You see? There is no optimal solution short of hitting the lottery and having the ability to live in a comfortable house with someone I love who respects and supports me, and write and play piano all day and wonder at the fascinating minutia of life as I stare out into the rainstorm. Because right here, in real life, I’m on the ground, and I have to find a way to make it through a life that has and may still continue to consist of going to work in a job I hate and putting on a smile and pretending that I’m not miserable for hours and hours a day, coming home and eating and staring at a screen for fun, then going to sleep and either doing it again the next day or spending a day resting from how exhausting it is to do it.

I feel both envy and anger toward normal people. People who think it’s fun to go to a bar. People who make weekend plans. People who can just go anywhere and do anything without being in constant fear their own brain and body will kill them. How dare they walk around complaining about ANY problem when I can’t bare to step foot outside without enough drugs in me numbing my experience of life to the point that I can feel love but not much else. Sadness I feel, loneliness I feel, sometimes intensely. Maybe that’s why I love the feeling of loneliness, because it’s the only truly intense feeling I have left.

I got sick two weeks ago, and my sex drive disappeared. Which is ironic because I STOPPED taking the antidepressant that was lowering my sex drive. And yes, I know a lot of what I’m experiencing right now is probably due to stopping it. I’m taking a different one but still, the transition is always difficult.

I miss life before the drugs, though. I know that they’ve become so entwined with my system, like roots growing into a house that’s being built until the house is part of the tree. So I don’t know that I’ll ever have a chance to be whole. I’ve been walking on crutches so long that my legs have atrophied, and my emotions might have done the same thing and just given up. Sometimes life feels like a pale and grey facsimile of itself, and I am just a reflection, a shadow cast from the boy who walked around the block and listened to music and made music videos in his head.

I wish I could talk to him and give him a hug, tell him I love him, and that I admire him, and that I aspire to be who I remember I was when I was him.

I mostly drive now, instead of walking. I didn’t have a license then. I don’t know what driving would have been like for me. I wish I could take him for a drive.

I wish I could feel the way I did, I wish I could try it all again and do things differently, I wish I’d been born to a loving family where I’m welcome and encouraged and appreciated, I wish the cow was full of milk, I wish the house was full of gold, I wish a lot of things.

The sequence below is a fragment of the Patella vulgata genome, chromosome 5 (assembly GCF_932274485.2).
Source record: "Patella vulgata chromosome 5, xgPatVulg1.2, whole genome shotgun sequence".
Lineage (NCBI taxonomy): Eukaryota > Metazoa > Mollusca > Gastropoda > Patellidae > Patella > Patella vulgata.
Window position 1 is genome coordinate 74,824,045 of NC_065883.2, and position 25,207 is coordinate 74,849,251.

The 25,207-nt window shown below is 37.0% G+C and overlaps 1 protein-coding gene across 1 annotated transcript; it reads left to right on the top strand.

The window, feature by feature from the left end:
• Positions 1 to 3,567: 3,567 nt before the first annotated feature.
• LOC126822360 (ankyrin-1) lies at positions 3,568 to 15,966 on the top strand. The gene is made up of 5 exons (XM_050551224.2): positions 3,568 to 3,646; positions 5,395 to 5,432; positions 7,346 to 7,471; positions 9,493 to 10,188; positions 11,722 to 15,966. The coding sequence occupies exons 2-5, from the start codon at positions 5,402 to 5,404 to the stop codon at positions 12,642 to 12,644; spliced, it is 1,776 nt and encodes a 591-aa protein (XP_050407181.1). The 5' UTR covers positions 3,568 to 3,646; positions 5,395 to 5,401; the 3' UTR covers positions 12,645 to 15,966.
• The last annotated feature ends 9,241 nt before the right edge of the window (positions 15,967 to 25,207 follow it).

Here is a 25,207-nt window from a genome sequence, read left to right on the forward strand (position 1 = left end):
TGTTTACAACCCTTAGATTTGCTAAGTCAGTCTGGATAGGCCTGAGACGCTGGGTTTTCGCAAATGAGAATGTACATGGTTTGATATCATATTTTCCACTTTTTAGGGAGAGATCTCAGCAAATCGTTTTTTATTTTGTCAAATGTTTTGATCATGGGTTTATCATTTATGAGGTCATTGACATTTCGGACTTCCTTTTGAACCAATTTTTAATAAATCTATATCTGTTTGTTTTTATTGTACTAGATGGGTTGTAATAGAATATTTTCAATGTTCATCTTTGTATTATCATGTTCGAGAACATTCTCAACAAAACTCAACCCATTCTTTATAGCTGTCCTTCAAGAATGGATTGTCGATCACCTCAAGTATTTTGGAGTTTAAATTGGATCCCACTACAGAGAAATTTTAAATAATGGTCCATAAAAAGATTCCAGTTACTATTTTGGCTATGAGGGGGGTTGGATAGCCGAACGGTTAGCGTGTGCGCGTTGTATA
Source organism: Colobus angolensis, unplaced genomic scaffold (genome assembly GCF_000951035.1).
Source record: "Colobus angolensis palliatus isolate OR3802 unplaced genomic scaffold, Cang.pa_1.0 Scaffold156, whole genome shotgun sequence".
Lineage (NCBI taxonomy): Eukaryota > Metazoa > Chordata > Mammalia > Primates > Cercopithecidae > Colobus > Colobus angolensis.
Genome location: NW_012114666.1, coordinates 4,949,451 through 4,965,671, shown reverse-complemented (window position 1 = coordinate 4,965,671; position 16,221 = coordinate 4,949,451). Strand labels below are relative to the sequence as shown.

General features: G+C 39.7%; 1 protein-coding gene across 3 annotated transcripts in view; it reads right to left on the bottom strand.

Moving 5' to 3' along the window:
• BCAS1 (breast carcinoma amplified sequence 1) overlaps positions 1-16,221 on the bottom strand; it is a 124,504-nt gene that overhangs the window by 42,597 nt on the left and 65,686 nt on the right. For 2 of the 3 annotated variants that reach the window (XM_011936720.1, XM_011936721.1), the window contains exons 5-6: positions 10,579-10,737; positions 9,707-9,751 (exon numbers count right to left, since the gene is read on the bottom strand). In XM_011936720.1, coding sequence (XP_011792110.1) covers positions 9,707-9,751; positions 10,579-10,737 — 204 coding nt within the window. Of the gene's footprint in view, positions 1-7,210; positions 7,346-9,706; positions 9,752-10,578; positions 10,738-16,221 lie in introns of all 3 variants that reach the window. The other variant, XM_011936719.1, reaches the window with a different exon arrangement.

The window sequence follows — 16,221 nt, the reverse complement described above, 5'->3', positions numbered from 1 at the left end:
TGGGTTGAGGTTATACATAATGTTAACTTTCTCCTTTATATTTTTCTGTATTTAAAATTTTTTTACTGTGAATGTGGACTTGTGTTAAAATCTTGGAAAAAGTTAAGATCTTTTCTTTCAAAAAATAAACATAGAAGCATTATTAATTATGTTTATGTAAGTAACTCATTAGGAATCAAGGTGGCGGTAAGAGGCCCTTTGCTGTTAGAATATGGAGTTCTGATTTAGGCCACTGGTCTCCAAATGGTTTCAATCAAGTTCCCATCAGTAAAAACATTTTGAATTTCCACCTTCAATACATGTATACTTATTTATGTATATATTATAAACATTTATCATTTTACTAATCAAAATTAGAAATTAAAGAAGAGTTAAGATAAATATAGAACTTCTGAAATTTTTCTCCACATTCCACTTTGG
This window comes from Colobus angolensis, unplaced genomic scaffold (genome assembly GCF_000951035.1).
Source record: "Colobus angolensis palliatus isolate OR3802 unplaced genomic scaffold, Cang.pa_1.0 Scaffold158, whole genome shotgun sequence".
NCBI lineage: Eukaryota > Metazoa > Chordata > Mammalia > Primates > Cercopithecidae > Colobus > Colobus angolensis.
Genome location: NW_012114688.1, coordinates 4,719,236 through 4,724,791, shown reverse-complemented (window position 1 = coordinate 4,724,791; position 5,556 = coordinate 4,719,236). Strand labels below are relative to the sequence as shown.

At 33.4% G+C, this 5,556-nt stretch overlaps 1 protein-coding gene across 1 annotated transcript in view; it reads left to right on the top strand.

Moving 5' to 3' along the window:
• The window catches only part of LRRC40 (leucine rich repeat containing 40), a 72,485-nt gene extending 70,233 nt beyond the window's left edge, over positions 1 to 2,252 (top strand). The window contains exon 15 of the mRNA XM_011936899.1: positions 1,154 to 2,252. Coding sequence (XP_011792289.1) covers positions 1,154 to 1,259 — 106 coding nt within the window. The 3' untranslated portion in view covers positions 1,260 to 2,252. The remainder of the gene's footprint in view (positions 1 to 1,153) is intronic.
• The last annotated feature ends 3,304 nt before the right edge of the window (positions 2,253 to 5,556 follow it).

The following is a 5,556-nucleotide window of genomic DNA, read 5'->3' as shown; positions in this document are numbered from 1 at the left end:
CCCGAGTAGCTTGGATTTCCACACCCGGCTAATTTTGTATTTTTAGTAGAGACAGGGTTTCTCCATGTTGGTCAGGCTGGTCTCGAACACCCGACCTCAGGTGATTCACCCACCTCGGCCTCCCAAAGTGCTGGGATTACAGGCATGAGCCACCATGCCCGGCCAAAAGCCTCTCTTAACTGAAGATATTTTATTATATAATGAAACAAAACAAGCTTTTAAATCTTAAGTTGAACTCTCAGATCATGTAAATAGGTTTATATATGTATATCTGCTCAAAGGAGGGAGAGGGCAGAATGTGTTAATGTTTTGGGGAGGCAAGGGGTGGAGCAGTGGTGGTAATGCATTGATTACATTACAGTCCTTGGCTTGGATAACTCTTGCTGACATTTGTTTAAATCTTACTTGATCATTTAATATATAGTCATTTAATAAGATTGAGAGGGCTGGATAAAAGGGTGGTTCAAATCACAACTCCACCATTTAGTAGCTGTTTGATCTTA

I wish I could end this with something happy. I wish I wasn’t such a miserable sod who probably depresses anyone who reads my writing. I wish that someone would love my writing and my music and help me grow and take me away into a happier world where I just know I can see all the things I’ve been waiting for.

I made it through the sickness, the black despair of lying in the hospital bed for ten hours, and the scar on my arm from the IV needle still hasn’t faded entirely. I reorganized my room today. I’m sitting in front of a television in my room in a chair that wasn’t here before. There’s a new book sitting on my bed. There are things to do tomorrow.

There’s a friend I love who I want to ask to be my boyfriend, because I’m saddened by the thought of meeting someone else. I don’t know if it’s a functional kind of love or just more dysfunction from me, because really, when have I ever understood how to treat anyone with decency, much less myself?

I feel so much shame for the person I have been and the things I’ve said and done to people and the thoughts I’ve thought at night alone and the wishes I’ve had. I feel so weary at how heavy everything is and wish I could just try again, start again from the boy who felt so much so fully. I wish I could be a good enough, sound enough, stable enough person to know what a relationship is and how to enjoy one or experience one or be a good boyfriend to someone else or a good friend or a good lover.

I believe I have so much potential, and I also believe that right now there is a foggy cloud of confusion and pain and numbness around my head that makes it hard to see anyone through the blur.

I believe I’m still worthy of love, and that I should still try anyway.

My ex-boyfriend, not the mean one I talked about at the beginning of this post, but another one from later, one who I really loved and respected but who just didn’t work out, we’ve stayed friends through the internet since we broke up three years ago. Three years together, three years apart. I made a new Facebook account and he didn’t accept my friend request. I checked Instagram and he removed me from his friends there. I sent him a message from my old account and he read but didn’t reply.